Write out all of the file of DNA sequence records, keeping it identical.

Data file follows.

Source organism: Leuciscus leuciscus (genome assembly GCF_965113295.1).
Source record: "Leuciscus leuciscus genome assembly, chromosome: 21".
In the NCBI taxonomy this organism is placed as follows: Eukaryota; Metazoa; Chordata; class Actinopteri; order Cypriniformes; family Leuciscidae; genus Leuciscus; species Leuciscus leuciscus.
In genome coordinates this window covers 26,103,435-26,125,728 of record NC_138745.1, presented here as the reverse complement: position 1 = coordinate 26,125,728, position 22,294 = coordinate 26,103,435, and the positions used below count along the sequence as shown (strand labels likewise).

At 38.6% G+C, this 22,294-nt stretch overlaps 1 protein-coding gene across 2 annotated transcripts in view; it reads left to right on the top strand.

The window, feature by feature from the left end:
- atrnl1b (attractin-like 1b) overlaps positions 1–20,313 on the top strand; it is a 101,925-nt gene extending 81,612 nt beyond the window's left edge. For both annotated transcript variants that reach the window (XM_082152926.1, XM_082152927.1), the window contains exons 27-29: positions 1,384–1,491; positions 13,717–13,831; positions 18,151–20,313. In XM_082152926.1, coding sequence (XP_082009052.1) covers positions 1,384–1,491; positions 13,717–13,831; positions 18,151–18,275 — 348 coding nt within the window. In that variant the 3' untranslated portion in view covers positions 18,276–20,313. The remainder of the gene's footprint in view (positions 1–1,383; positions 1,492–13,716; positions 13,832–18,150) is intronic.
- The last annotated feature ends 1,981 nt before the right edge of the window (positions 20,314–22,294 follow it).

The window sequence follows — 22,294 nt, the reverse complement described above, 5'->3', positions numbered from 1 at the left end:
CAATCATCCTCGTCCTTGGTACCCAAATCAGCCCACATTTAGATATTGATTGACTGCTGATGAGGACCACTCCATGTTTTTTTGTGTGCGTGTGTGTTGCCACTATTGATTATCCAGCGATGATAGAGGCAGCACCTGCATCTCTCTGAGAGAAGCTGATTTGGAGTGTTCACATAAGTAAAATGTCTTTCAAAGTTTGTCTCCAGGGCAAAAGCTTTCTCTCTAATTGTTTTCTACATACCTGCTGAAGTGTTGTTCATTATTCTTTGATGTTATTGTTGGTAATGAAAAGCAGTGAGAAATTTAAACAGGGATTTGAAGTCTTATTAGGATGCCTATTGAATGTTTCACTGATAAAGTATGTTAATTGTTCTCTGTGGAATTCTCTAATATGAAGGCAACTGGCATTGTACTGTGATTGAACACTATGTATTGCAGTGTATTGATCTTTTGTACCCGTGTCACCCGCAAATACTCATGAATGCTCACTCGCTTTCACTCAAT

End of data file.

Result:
Source organism: Leuciscus leuciscus (genome assembly GCF_965113295.1).
Source record: "Leuciscus leuciscus genome assembly, chromosome: 21".
In the NCBI taxonomy this organism is placed as follows: Eukaryota; Metazoa; Chordata; class Actinopteri; order Cypriniformes; family Leuciscidae; genus Leuciscus; species Leuciscus leuciscus.
In genome coordinates this window covers 26,103,435-26,125,728 of record NC_138745.1, presented here as the reverse complement: position 1 = coordinate 26,125,728, position 22,294 = coordinate 26,103,435, and the positions used below count along the sequence as shown (strand labels likewise).

At 38.6% G+C, this 22,294-nt stretch overlaps 1 protein-coding gene across 2 annotated transcripts in view; it reads left to right on the top strand.

The window, feature by feature from the left end:
- atrnl1b (attractin-like 1b) overlaps positions 1–20,313 on the top strand; it is a 101,925-nt gene extending 81,612 nt beyond the window's left edge. For both annotated transcript variants that reach the window (XM_082152926.1, XM_082152927.1), the window contains exons 27-29: positions 1,384–1,491; positions 13,717–13,831; positions 18,151–20,313. In XM_082152926.1, coding sequence (XP_082009052.1) covers positions 1,384–1,491; positions 13,717–13,831; positions 18,151–18,275 — 348 coding nt within the window. In that variant the 3' untranslated portion in view covers positions 18,276–20,313. The remainder of the gene's footprint in view (positions 1–1,383; positions 1,492–13,716; positions 13,832–18,150) is intronic.
- The last annotated feature ends 1,981 nt before the right edge of the window (positions 20,314–22,294 follow it).

The window sequence follows — 22,294 nt, the reverse complement described above, 5'->3', positions numbered from 1 at the left end:
CAATCATCCTCGTCCTTGGTACCCAAATCAGCCCACATTTAGATATTGATTGACTGCTGATGAGGACCACTCCATGTTTTTTTGTGTGCGTGTGTGTTGCCACTATTGATTATCCAGCGATGATAGAGGCAGCACCTGCATCTCTCTGAGAGAAGCTGATTTGGAGTGTTCACATAAGTAAAATGTCTTTCAAAGTTTGTCTCCAGGGCAAAAGCTTTCTCTCTAATTGTTTTCTACATACCTGCTGAAGTGTTGTTCATTATTCTTTGATGTTATTGTTGGTAATGAAAAGCAGTGAGAAATTTAAACAGGGATTTGAAGTCTTATTAGGATGCCTATTGAATGTTTCACTGATAAAGTATGTTAATTGTTCTCTGTGGAATTCTCTAATATGAAGGCAACTGGCATTGTACTGTGATTGAACACTATGTATTGCAGTGTATTGATCTTTTGTACCCGTGTCACCCGCAAATACTCATGAATGCTCACTCGCTTTCACTCAAT